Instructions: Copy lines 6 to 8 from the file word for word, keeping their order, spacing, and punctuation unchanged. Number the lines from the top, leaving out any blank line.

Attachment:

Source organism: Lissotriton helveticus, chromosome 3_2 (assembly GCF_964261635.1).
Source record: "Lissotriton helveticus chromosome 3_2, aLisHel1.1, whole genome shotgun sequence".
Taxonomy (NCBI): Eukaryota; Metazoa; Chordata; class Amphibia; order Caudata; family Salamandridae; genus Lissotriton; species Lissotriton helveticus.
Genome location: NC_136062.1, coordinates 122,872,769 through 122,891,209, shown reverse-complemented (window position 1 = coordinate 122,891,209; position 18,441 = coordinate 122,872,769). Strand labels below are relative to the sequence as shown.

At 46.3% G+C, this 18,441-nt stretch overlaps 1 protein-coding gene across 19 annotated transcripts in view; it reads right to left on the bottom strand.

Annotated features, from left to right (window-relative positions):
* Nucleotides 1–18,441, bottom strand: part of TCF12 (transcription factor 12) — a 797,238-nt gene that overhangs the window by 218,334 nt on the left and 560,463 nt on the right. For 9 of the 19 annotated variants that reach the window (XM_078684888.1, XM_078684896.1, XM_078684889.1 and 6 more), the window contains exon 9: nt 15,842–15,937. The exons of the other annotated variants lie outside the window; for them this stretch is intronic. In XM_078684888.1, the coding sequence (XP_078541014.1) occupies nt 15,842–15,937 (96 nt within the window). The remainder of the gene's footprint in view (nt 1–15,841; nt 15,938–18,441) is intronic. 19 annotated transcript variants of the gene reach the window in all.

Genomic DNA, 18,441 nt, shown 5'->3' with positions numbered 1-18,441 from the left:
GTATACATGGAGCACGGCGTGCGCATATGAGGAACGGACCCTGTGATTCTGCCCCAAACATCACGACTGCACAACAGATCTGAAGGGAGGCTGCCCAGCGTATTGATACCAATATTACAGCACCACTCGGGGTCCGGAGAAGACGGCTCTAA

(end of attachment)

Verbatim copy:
Annotated features, from left to right (window-relative positions):
* Nucleotides 1–18,441, bottom strand: part of TCF12 (transcription factor 12) — a 797,238-nt gene that overhangs the window by 218,334 nt on the left and 560,463 nt on the right. For 9 of the 19 annotated variants that reach the window (XM_078684888.1, XM_078684896.1, XM_078684889.1 and 6 more), the window contains exon 9: nt 15,842–15,937. The exons of the other annotated variants lie outside the window; for them this stretch is intronic. In XM_078684888.1, the coding sequence (XP_078541014.1) occupies nt 15,842–15,937 (96 nt within the window). The remainder of the gene's footprint in view (nt 1–15,841; nt 15,938–18,441) is intronic. 19 annotated transcript variants of the gene reach the window in all.

Genomic DNA, 18,441 nt, shown 5'->3' with positions numbered 1-18,441 from the left: